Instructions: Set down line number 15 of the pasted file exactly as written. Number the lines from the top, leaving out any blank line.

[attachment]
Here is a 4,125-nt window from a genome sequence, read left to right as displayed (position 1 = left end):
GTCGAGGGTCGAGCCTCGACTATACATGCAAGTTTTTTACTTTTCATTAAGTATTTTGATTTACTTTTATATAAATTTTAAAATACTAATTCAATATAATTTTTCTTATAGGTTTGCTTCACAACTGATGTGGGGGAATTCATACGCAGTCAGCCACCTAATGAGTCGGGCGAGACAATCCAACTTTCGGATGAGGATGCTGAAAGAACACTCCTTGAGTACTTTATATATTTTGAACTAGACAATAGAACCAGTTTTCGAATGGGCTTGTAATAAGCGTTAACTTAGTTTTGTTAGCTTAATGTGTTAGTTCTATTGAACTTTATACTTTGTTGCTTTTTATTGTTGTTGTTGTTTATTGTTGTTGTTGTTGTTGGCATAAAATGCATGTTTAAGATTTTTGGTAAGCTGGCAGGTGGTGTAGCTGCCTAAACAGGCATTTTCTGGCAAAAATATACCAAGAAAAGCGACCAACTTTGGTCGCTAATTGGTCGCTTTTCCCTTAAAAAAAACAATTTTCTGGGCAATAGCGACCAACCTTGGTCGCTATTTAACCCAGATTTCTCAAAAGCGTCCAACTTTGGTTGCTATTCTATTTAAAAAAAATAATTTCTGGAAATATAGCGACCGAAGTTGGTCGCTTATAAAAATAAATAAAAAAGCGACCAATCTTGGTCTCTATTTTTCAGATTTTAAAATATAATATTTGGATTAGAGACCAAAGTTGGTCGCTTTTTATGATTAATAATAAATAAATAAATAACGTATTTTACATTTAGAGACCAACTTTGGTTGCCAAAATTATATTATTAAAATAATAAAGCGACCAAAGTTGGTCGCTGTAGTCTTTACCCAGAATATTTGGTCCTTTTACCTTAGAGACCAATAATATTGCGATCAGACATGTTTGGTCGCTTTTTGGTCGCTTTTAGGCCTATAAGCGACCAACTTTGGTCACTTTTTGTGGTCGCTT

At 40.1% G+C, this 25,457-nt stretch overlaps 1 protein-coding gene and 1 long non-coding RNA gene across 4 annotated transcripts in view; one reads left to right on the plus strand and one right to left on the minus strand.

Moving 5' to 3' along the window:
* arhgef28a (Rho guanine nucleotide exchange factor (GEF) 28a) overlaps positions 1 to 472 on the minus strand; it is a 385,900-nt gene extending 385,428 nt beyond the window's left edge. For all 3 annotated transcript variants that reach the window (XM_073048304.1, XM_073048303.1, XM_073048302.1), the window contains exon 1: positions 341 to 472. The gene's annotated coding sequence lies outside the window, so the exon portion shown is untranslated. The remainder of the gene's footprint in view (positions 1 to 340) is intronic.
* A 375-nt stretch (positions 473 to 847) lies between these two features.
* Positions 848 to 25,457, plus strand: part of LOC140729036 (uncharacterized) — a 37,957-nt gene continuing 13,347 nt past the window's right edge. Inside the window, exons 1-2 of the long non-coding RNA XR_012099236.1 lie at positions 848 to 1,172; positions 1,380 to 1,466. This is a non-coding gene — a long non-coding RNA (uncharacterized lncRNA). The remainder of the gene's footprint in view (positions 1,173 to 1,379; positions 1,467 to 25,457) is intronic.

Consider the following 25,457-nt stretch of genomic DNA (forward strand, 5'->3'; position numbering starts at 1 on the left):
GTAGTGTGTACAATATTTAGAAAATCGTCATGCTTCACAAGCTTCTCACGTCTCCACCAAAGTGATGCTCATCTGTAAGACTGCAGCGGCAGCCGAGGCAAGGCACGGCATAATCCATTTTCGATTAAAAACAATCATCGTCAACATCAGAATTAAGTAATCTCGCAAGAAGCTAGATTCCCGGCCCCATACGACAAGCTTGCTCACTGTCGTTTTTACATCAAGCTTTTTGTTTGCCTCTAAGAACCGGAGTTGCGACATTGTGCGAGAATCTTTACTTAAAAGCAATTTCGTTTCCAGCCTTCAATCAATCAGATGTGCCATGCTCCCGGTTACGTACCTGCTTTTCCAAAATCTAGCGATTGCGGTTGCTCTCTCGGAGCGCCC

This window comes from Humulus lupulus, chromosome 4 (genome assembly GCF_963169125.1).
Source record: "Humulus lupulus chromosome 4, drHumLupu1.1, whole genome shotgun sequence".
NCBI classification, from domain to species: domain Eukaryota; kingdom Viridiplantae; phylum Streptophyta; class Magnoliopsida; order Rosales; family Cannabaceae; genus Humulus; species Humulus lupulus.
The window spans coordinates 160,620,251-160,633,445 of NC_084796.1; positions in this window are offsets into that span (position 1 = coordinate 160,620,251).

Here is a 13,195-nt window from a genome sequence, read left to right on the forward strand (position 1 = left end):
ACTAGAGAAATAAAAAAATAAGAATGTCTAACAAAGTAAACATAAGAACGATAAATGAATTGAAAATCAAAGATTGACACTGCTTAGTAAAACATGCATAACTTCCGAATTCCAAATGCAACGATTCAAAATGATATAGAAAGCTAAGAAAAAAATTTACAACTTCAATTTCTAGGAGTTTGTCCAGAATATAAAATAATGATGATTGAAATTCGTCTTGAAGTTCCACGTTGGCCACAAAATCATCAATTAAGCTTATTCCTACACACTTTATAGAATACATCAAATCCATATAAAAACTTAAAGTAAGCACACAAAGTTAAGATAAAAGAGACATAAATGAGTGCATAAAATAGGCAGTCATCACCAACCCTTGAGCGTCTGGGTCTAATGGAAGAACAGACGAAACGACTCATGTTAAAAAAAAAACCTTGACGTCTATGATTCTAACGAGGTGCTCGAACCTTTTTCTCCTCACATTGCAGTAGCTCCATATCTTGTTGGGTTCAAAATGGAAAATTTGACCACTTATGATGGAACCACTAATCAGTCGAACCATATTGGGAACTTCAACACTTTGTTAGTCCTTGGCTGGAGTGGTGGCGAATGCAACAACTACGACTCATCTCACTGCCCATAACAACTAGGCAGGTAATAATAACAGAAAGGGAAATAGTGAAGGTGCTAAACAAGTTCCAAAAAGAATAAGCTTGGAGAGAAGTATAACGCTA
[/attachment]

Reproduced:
ACTAGAGAAATAAAAAAATAAGAATGTCTAACAAAGTAAACATAAGAACGATAAATGAATTGAAAATCAAAGATTGACACTGCTTAGTAAAACATGCATAACTTCCGAATTCCAAATGCAACGATTCAAAATGATATAGAAAGCTAAGAAAAAAATTTACAACTTCAATTTCTAGGAGTTTGTCCAGAATATAAAATAATGATGATTGAAATTCGTCTTGAAGTTCCACGTTGGCCACAAAATCATCAATTAAGCTTATTCCTACACACTTTATAGAATACATCAAATCCATATAAAAACTTAAAGTAAGCACACAAAGTTAAGATAAAAGAGACATAAATGAGTGCATAAAATAGGCAGTCATCACCAACCCTTGAGCGTCTGGGTCTAATGGAAGAACAGACGAAACGACTCATGTTAAAAAAAAAACCTTGACGTCTATGATTCTAACGAGGTGCTCGAACCTTTTTCTCCTCACATTGCAGTAGCTCCATATCTTGTTGGGTTCAAAATGGAAAATTTGACCACTTATGATGGAACCACTAATCAGTCGAACCATATTGGGAACTTCAACACTTTGTTAGTCCTTGGCTGGAGTGGTGGCGAATGCAACAACTACGACTCATCTCACTGCCCATAACAACTAGGCAGGTAATAATAACAGAAAGGGAAATAGTGAAGGTGCTAAACAAGTTCCAAAAAGAATAAGCTTGGAGAGAAGTATAACGCTA